Donovan Mitchell deservedly garnered national attention for his brilliant, dominant play in the first two games of the Utah Jazz’s first-round series against the Denver Nuggets.

Turns out, Utah’s got some other players capable of dominating, too.

Mike Conley casually nailed seven 3-pointers and scored 27 points in his return from a two-game hiatus, while Rudy Gobert added 24 points and 14 rebounds in a forceful display down low, as the Jazz cruised to their second straight blowout victory, 124-87, in Game 3 on Friday to take a 2-1 lead of their first-round series.

Mitchell had a pedestrian-by-comparison 20 points and four rebounds, as Utah controlled the game pretty much from start to finish, trailing only once by a single point, while leading by as many as 39.

Conley said that after missing the first two playoff games due to leaving the bubble on Sunday morning to be with his family for the birth of his son Elijah, and then being sequestered upon his return, he was itching to get out there and make an impact.

“If you knew what I just went through, the quarantine and being locked up all day and [only] being able to go outside for 30 minutes a day just to dribble the ball in a parking lot and not being able to play, being on that court was all I was thinking about, other than my family,” Conley said. “So I’m just thankful to be back, and looking forward to the rest of the series.”

The Nuggets probably can’t say the same until they figure out some adjustments.

Denver coach Michael Malone said on Thursday that the Jazz had taken control of the series by dominating with 3-point shooting, points in the paint, and offensive rebounding, and that for the Nuggets to regain control of the series, they’d have to take away two of those three components.

In what turned out to be a demoralizing performance, they took away zero.

Utah started the game hitting just 1 of 9 tries from 3-point range in the first quarter, but drilled 17 of its next 28 to finish with a 48.6% conversion rate for the game. Meanwhile, with Gobert taking it right at Nuggets counterpart Nikola Jokic, Utah outscored Denver 48-32 in the paint. The offensive rebounds were more comparable, but the Jazz still got 13 of them.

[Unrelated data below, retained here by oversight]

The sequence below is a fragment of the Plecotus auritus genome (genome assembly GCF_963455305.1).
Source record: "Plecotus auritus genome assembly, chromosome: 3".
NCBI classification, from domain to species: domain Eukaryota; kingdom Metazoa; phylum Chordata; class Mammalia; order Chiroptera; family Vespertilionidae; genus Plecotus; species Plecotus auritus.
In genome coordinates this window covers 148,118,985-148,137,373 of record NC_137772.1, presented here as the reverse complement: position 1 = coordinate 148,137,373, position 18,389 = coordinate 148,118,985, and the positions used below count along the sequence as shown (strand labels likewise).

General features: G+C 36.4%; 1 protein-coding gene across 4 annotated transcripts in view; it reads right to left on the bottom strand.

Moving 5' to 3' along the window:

As lethally efficient as the Jazz were on offense, they were arguably just as good on defense, though.

The Nuggets committed six turnovers in the first quarter and scored only 14 points. As the game went on, Gobert’s presence down low had a clear impact on the Nuggets’ willingness to drive into the paint and attempt shots at the rim. Meanwhile, the 3-point efficiency Denver had in Games 1 and 2 also disappeared, as they converted just 12 of 38 attempts Friday (31.6%). Jokic and Jamal Murray combined for just 27 points on 11-for-29 shooting.

“The good thing about tonight is that we played our game — there’s nothing that we did tonight that I haven’t seen this team do before,” Gobert said. “You know, we’re playing hard, communicating on defense, and then offensively, just moving the ball. I know that Mike can make those shots every night, I know that Georges [Niang], Donovan, Joe [Ingles] can all make those shots every night.”

JAZZ 124, NUGGETS 87


• Mike Conley buries seven 3s and totals 27 points in his return to action, as the Jazz take a 2-1 series lead.
• Rudy Gobert scores 20 of his 24 points before halftime and adds 14 rebounds.